After the four days, I was left with a great sense of admiration for the Buddhist religion. Cultivating a fully awakened mind benefits all fellow sentient beings, and as long as every sentient being endures suffering, the practice of Buddhism will remain to dispel and endure the miseries of the world. However, I think that once humanity reaches a tipping point in the awakening of the human psyche, it will flourish in a sense of connectivity, expansion, abundance and purpose.

“Whatever seems impossible now may be a reality in 100 hundred years.”Nagarjuna

About the Author

Gene Hart is a dedicated yogi currently studying Philosophy at Manchester Metropolitan University, UK. He is most interested in the multidimensional nature of the universe. Through extensively practicing meditation and out of body exploration, he investigates the links and relationships between the non-physical and physical; dreams, thoughts, emotions, and the root, or essence, of all reality and existence in its entirety. You can reach him at genephart@gmail.com.

This article is offered under Creative Commons license. It’s okay to republish it anywhere as long as attribution bio is included and all links remain intact.

Astrotheology: The Gnosis of Religion

Dalai-Lama-quote-religion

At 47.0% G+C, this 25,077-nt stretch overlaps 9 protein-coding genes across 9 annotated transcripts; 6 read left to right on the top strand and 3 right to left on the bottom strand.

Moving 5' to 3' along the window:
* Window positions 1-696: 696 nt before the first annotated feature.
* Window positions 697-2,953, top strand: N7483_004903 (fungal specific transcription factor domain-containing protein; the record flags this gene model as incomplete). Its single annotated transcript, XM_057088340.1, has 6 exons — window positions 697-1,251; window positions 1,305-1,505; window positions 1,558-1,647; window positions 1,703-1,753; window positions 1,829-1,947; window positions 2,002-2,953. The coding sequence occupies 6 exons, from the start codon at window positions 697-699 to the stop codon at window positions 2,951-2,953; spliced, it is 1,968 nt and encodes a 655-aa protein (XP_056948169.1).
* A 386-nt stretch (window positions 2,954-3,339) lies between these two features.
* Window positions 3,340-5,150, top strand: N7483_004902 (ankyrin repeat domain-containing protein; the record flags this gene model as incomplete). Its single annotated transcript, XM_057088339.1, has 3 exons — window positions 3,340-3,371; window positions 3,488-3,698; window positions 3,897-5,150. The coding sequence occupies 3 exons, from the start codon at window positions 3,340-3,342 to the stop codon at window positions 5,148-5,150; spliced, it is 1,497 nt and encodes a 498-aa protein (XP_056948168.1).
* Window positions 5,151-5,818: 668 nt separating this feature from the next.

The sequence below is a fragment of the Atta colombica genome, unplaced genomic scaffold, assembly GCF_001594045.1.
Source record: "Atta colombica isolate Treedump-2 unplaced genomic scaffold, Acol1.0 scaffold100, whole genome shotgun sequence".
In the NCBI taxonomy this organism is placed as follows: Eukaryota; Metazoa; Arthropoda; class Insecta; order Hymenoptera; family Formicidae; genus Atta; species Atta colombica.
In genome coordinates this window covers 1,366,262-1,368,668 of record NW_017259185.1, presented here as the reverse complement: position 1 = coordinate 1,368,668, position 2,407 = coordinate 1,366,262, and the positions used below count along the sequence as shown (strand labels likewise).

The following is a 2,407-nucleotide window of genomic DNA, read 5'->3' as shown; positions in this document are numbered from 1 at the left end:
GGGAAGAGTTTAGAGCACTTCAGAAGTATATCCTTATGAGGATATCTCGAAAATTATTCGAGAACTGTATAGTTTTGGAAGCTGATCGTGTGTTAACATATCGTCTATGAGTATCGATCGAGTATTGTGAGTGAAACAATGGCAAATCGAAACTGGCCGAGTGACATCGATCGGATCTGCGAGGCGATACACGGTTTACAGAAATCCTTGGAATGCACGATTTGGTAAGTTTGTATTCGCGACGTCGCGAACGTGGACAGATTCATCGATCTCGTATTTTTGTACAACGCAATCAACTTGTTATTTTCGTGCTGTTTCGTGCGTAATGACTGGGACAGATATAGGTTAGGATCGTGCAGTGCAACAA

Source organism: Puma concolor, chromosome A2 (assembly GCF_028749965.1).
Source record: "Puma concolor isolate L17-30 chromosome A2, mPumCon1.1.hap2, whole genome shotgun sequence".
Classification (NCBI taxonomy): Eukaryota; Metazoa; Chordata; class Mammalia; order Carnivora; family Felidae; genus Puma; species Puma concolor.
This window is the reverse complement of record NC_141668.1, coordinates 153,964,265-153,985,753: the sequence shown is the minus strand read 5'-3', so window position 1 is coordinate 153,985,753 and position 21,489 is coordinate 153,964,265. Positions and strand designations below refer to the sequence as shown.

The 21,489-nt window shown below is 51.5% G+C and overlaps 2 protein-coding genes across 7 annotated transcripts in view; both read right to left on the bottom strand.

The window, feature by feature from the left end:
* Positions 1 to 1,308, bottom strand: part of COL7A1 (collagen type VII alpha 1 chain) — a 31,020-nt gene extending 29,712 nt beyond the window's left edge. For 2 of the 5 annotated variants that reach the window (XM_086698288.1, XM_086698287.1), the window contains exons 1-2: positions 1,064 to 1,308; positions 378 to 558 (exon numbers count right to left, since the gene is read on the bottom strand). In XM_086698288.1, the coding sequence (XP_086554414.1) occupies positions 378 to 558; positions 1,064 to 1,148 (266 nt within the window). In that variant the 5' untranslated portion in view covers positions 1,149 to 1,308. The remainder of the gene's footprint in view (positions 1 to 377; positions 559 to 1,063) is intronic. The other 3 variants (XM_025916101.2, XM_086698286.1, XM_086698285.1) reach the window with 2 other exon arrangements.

The more things change, the more they stay the same. And nowhere is this more clearly demonstrated than in the history of man’s quest for “God”,  and we still keep holy the ancient religion of Astrotheolgy to this day, though certainly cloaked in an historical allegory. Belief is ignorance, it’s dogma. It is used by people to fill in the void of what they do not know. That void is filled with a belief and that belief becomes their reality, no matter if the facts prove otherwise. Understanding reality is essential to an evolving life that is growing to the Ultimate Reality, which is Love. However, for the most part I feel religion went from holy science to holy shit. I don’t think religion will get us there. You have to do right because you know it’s right, that reality is designed to evolve by your doing right, that you will come back after ‘death’ over and over till you do get it right. Doing right because of belief is different. It’s good your doing right, but you have no solid basis for doing so. It either makes you feel good, or you think it will keep you out of hell, or whatever. It is not growing. Growing comes from knowing. I agree with the Dalai Lama above, religion isn’t for me. But it has always intrigued me. I’m into Truth and how reality works. But let’s move on to the subject, you that know me know I can ramble completely off track and be talking about so many things nothing makes sense. I’m going to attempt to write a coherent piece here, wish me luck.